When Dolors Corella Piquer (Onda, Castellón, 1966) received the 2018 Rey Jaime I Award for Medical Research, this professor of Preventive Medicine and Public Health at the University of Valencia had already been body and soul devoted to science for 30 years; just the same ones that the famous awards turned raised by a jury of Nobel laureates and world-class scientists. Nice coincidence to recognise the contribution of this Castellón native from La Plana Baixa to the birth of Nutritional Genomics, an emerging discipline that studies interactions between food and the genome and that can improve public health through personalised nutrition programs for disease prevention.
Dolors Corella contributed to worldwide demonstration of the benefits of the Mediterranean Diet in people with cardiovascular risk. This fact is indisputable, among other things because she is part of Predimed, one of the projects responsible for the inclusion of this diet of ours in the official guidelines of healthy life in many countries like the US”
It all started when, after obtaining a degree in Pharmacy in 1989, she began her pre-doctoral training at the Institute of Cytological Research in Valencia – germ of biomedical research in Spain – at the hands of Professor Santiago Grisolía and attracted by the figure of Severo Ochoa, who awarded her her first research grant.
Intuition that some genetic issue must be conditioning the response of human metabolism to food intake and that lifestyle could become a tool for health led her to investigate the world of genomics for the prevention of cardiometabolic diseases, specifically in the study of gene-environment interactions and especially within the field of Nutrition. And in this line, it did not take long to collaborate with prestigious scientists around the world and to participate in international projects that have been key to the development of research in Health and Nutrition. Such as Framingham, who identified cholesterol and high blood pressure as cardiovascular risk factors; or the National Health Study of Singapore (1998), the most important international study on gene-diet interactions to determine cardiometabolic diseases, funded by the Singapore Ministry of Health under the WHO guidelines.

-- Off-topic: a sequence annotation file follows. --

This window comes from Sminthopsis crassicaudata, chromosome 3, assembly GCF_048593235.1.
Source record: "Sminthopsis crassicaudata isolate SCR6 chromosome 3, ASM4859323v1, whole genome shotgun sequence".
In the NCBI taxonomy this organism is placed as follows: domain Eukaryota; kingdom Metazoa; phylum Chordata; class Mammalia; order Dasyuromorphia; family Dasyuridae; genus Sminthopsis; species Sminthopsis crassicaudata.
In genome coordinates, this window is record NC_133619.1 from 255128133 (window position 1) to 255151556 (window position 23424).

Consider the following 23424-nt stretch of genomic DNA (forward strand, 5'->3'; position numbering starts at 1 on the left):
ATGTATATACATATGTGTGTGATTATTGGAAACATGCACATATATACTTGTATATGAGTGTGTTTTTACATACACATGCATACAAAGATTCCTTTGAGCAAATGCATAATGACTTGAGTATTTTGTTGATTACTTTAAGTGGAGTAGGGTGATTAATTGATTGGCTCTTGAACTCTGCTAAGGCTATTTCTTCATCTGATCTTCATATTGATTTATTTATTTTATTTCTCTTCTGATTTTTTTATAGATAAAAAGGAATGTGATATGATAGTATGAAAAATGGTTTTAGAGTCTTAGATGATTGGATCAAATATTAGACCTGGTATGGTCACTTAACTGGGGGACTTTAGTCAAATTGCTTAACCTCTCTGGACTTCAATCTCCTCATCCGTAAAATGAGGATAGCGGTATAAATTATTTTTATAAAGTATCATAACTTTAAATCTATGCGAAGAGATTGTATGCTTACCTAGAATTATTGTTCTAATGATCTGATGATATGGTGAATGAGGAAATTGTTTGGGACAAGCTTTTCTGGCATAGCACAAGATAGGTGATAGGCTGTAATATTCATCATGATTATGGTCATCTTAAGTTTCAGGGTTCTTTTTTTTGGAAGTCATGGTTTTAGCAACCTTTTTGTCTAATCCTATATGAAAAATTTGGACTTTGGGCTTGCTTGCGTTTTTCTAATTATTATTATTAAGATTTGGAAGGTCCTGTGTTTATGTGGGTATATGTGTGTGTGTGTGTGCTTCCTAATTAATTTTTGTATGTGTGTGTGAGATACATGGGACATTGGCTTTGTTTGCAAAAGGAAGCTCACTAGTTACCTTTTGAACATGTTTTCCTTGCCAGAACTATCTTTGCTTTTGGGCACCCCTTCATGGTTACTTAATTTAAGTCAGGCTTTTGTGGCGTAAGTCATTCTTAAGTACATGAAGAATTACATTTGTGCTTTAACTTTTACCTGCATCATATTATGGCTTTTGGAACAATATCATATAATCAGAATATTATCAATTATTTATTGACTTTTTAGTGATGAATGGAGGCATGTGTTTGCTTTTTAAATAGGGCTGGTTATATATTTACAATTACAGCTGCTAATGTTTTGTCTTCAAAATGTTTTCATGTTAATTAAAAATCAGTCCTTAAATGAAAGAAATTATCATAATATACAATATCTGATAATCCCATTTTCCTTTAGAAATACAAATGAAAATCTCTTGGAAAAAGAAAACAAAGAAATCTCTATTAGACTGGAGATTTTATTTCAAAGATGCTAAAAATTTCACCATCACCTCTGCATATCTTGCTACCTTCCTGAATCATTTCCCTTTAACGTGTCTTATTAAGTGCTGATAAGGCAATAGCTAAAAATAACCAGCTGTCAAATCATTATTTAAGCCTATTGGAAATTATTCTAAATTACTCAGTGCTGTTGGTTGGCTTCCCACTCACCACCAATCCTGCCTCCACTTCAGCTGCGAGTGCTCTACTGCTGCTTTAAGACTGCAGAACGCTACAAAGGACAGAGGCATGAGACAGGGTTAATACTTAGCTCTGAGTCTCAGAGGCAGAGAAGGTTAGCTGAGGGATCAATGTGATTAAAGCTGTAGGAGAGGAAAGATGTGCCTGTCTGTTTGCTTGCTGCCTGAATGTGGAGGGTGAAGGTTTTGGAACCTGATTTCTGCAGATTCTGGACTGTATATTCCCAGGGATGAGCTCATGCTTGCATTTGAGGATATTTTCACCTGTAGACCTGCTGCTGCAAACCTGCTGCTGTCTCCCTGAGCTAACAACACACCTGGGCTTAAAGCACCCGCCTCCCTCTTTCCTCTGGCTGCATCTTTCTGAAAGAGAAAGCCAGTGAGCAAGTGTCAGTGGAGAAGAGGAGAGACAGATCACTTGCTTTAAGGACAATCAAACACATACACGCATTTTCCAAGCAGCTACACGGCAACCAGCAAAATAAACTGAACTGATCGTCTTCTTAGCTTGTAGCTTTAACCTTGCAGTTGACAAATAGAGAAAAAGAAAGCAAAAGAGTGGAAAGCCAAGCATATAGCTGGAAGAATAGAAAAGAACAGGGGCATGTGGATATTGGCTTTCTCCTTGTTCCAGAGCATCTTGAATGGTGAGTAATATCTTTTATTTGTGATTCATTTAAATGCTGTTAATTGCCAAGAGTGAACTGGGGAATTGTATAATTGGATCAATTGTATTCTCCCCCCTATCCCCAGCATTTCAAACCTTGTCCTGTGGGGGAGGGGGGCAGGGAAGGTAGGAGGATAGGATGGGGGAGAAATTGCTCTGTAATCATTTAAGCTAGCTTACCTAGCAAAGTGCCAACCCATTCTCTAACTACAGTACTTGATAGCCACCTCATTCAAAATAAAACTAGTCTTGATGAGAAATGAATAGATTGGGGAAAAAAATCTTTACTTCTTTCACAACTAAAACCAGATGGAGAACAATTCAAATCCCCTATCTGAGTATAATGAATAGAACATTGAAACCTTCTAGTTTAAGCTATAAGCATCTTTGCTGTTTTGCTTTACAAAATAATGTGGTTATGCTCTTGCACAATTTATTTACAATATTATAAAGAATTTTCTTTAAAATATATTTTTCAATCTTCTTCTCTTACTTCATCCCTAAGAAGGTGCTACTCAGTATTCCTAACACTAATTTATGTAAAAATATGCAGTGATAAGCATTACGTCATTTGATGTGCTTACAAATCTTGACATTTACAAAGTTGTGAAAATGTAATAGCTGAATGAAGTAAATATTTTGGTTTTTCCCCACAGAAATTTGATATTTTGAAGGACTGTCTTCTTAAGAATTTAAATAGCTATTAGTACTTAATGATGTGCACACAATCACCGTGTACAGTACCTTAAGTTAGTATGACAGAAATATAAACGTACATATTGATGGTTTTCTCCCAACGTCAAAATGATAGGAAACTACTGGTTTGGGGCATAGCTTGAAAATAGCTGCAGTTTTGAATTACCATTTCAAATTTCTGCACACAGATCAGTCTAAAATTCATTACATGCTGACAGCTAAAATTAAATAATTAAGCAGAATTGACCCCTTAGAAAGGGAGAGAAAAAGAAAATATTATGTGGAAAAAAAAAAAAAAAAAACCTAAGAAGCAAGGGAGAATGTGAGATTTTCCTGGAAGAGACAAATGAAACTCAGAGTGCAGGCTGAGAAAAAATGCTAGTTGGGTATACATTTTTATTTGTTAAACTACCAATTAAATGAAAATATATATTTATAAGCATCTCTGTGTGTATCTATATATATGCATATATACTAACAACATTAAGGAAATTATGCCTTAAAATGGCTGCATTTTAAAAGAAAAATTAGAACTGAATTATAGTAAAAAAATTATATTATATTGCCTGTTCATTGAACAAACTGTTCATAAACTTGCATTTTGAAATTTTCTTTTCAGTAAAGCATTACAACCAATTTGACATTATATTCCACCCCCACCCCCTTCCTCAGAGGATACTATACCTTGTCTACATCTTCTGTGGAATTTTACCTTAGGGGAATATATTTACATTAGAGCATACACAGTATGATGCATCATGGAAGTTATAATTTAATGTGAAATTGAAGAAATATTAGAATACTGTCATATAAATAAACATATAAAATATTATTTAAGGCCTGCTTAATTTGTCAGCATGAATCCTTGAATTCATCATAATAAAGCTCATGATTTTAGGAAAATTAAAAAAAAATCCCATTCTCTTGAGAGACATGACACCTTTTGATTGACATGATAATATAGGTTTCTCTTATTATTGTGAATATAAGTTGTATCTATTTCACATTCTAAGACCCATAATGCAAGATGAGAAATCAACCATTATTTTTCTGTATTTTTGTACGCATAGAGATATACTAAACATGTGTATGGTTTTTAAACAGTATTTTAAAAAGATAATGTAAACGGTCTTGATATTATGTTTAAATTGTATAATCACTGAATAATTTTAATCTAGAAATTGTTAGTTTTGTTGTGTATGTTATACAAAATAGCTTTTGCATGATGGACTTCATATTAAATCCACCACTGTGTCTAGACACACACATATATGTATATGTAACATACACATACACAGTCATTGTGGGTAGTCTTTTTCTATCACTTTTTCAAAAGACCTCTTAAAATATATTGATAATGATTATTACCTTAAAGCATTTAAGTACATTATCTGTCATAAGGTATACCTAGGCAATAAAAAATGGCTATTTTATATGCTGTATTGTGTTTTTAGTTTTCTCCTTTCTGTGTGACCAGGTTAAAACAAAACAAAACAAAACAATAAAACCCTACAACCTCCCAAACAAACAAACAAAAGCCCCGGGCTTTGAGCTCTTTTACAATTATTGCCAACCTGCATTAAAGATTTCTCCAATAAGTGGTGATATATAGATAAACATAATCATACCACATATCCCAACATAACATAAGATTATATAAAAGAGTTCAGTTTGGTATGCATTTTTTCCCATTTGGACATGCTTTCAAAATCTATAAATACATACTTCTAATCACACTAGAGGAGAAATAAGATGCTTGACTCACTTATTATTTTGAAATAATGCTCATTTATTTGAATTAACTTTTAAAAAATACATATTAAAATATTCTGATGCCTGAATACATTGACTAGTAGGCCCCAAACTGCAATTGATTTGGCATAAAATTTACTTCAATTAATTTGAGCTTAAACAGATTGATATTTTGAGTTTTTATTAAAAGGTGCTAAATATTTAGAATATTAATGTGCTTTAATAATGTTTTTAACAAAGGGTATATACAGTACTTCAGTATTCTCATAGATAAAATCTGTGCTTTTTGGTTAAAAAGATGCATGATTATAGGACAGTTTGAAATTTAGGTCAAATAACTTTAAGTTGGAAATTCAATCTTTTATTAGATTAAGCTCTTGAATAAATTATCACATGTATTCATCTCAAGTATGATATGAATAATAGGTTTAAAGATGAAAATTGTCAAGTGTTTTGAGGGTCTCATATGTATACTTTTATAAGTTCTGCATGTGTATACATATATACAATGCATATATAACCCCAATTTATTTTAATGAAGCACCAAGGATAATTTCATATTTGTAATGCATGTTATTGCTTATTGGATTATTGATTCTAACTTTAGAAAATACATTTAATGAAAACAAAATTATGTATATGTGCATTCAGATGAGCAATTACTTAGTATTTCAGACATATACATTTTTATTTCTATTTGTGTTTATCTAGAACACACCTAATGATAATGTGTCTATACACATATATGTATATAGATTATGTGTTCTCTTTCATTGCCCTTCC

“Dolors Corella’s contribution to worldwide demonstration of the benefits of the Mediterranean Diet in people with cardiovascular risk is indisputable, among other things because she is part of Predimed, one of the projects responsible for the inclusion of this diet of ours in the official guidelines of healthy life in many countries like the US”.
A fervent defender of this valuable cultural heritage – the Mediterranean Diet – which represents much more than a simple nutritional guideline – “it is healthy and sustainable; we not only have to think about ourselves but also about the environment”, she asserts –, she is recognised as one of the main researchers in food research. She is endorsed by more than 350 articles in high-impact international journals and numerous reviews around the different milestones that she has as a researcher: on the one hand, having introduced interdisciplinarity in her field of research and having created the current study methodology on gene-diet interactions. On the other hand, showing that a genetic susceptibility does not necessarily mean a disease.
She claims that the road has not been easy. The premature death of her scientific mentor –professor Pedro Cortina – left her scientifically orphaned when she was not yet thirty years old, and her career was precipitated by a solo path; a promising, innovative path, but barely started. “Fighting with the lack of economic resources for research and the disadvantage of being a woman in a very masculine scientific environment made work very difficult”, she says. From 2006, Dolores Corella is also CIBEROBN group leader.
In 2019 she became a member of the Royal National Academy of Pharmacy (RANF), endorsed by her scientific and academic career. We spoke with her, shortly after, in her small departmental office located in the Faculty of Medicine, on the Blasco Ibáñez Campus of the University of Valencia, behind a table full of piled up papers; reports that document the ideas it transmits, loaded with knowledge, experience, innovation… And we talk about nutrition, diet, health, research and the past, present and future of Medicine, a branch of science in constant review since the Human Genome was sequenced and technology began to offer previously unthinkable tools to interpret and manage our genetic material. We ended up understanding the importance of “omics”, disciplines “without which it is no longer possible to understand medical research”, and we were convinced that introducing the gender perspective in the scientific method is a fundamental question if we want to have quality science.